Q: I was at the gas station the other day when a man approached me and said he could repair my chipped/cracked windshield for a small fee. The man was very persistent and I didn’t feel comfortable talking to him about repairing my vehicle because the gas station does not have an area to repair cars. Is it illegal to drive a car with a cracked windshield? Should I trust someone who tries to sell me something while I am getting gas?
A: Section 26710 of the California Vehicle Code states:
“It is unlawful to operate any motor vehicle upon a highway when the windshield or rear window is in such a defective condition as to impair the driver’s vision either to the front or rear.”
Depending on the location/size of the chip or crack in the windshield, your vehicle could be in violation of this code. However, if you are approached by an individual who is soliciting any type of service while you are pumping gas or visiting another business, you should check with the owner, manager or employee of the business to see if this individual has permission to be on the property. If an employee or agent of the business is not available, tell the solicitor you are not interested in their services and check with the management at a later time. If the solicitor is persistent or begins to inspect your vehicle after you refuse, tell the solicitor you will call the police if they continue to inspect or touch your vehicle.
If you are curious and want information about windshield repair, there are several licensed businesses that can offer estimates (free in most cases) on the need and cost of the repair.
Q: I own a business in Santa Monica and almost every morning when I come to work I have to ask homeless people to get off my property. I call the police every time but these people leave before the police arrive. Is there anything I can do to let these folks know I don’t want them on my property when the business is closed?
A: Because the closed business is still considered private property, the police need your permission to go on to the property and ask a person to leave. If someone is trespassing on the property and you want them arrested, you first need to advise them they are trespassing. If the person refuses to leave after being warned, then a private person’s arrest is needed to remove an unwanted individual from the property.
A private person’s arrest (commonly referred to as a citizen’s arrest) is needed when certain misdemeanor crimes (like trespassing) are committed and an officer is not present to witness the crime. When a private person’s arrest is requested, an officer will examine what has occurred and determine if the arrest is legal. If the arrest is legal, then the officer will present the victim with a private person’s arrest form to sign. Once the form is completed, the officer will take the offender into custody and complete all necessary paperwork.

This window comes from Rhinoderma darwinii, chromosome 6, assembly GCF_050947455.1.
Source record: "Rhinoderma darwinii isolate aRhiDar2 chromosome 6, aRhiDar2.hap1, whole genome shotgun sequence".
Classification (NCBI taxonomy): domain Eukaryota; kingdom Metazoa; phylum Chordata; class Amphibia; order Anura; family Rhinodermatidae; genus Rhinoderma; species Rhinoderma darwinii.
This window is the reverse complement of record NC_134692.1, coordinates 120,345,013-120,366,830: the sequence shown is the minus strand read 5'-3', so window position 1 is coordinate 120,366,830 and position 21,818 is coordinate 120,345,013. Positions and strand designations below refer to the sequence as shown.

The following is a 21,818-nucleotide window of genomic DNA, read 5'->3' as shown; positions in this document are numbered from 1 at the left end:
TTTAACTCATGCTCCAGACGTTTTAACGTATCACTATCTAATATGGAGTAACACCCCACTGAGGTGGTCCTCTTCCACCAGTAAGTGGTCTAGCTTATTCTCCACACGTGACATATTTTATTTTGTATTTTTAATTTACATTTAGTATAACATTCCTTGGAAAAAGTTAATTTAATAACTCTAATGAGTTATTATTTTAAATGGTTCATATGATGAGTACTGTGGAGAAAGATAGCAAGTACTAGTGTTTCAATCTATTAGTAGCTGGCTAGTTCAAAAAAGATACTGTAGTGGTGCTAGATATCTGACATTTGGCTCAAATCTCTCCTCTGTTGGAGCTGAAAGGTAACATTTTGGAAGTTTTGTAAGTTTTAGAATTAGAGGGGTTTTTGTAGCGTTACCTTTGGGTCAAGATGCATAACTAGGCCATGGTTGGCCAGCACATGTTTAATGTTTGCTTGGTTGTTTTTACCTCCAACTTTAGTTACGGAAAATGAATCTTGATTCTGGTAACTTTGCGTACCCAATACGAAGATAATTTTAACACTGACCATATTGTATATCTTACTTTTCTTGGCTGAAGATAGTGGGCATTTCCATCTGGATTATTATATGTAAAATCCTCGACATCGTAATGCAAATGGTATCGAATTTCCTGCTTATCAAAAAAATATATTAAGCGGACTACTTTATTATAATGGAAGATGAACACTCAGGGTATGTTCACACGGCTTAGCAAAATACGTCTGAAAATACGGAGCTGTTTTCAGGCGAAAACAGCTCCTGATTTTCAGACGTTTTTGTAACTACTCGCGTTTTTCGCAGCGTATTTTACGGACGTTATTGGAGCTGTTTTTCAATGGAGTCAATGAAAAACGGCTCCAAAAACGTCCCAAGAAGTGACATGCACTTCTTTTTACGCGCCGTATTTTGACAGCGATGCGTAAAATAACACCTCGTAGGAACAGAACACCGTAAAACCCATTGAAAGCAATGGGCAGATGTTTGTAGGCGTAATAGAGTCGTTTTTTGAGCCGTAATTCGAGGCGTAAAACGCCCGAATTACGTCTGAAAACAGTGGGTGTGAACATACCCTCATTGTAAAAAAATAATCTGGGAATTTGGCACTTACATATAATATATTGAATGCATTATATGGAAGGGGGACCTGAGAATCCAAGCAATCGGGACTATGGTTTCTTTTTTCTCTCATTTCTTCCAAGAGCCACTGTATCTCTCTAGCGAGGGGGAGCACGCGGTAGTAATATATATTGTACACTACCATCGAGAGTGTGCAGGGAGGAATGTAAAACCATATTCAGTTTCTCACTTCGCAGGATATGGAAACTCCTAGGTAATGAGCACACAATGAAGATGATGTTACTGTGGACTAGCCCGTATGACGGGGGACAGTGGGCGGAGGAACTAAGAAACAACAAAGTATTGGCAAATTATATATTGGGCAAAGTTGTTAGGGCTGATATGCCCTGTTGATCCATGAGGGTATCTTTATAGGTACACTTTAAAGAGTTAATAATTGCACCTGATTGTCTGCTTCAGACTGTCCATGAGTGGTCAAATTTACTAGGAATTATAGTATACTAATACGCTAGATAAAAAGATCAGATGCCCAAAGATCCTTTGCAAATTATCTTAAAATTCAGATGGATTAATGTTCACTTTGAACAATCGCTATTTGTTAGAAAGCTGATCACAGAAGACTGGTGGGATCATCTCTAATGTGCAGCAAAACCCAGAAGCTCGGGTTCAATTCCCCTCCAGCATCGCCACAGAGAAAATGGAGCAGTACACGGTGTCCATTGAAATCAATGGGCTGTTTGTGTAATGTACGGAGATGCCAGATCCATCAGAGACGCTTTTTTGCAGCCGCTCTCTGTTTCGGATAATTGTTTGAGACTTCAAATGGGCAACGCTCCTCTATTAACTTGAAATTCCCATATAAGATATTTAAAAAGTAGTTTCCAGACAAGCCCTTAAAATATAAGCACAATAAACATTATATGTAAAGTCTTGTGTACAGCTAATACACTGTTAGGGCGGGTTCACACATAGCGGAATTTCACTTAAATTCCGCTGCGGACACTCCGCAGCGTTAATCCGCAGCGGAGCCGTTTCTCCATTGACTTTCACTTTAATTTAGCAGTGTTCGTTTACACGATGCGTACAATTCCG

Another way to address people camping, loitering or sleeping on private property is to file a trespass letter with the Santa Monica Police Department. A trespass letter is a way for the owner (or agent of a property) to give police authority to enter the property and remove those who are trespassing when the business (or a property that is not open to the general public) is closed. A trespass letter is completed by the owner or agent of the property and kept on file with the police department for a minimum of 30 days. Once the trespass letter is on file, officers can conduct checks of the property when it is closed to the general public and remove people who do not belong on the property.
Any business or property owner who is having a problem with homeless related issues or individuals trespassing on their property, and want additional information on trespass letters, can contact the SMPD Homeless Liaison Program (HLP) at (310) 458-8953. Once the trespass letter is completed, an officer will instruct the business/property owner on how to file it with the police department. This specialized unit works with community and government resources to assist those in need in getting back on their feet. Or, as always, anyone can contact their neighborhood resource officer (NRO) for addition information.
Looking for something fun to do this weekend? The Main Street Business Improvement Association is hosting the 10th Annual Main Street Summer SOULstice Festival on Sunday, June 27, 2010 11 a.m. to 7:30 p.m. There will be 24 live bands on 6 stages, lots of great food, children’s activities, and sidewalk sales all along Main Street. For those shoppers who cannot wait until Sunday, the sidewalk sales will begin on Saturday. For details about the festival, visit the Main Street Merchant’s website at www.mainstreetsm.com.
This column was prepared by NRO Artis Williams, Beat 7 (Sunset Park). He can be reached at (424) 200-0687 or via e-mail: firstname.lastname@example.org.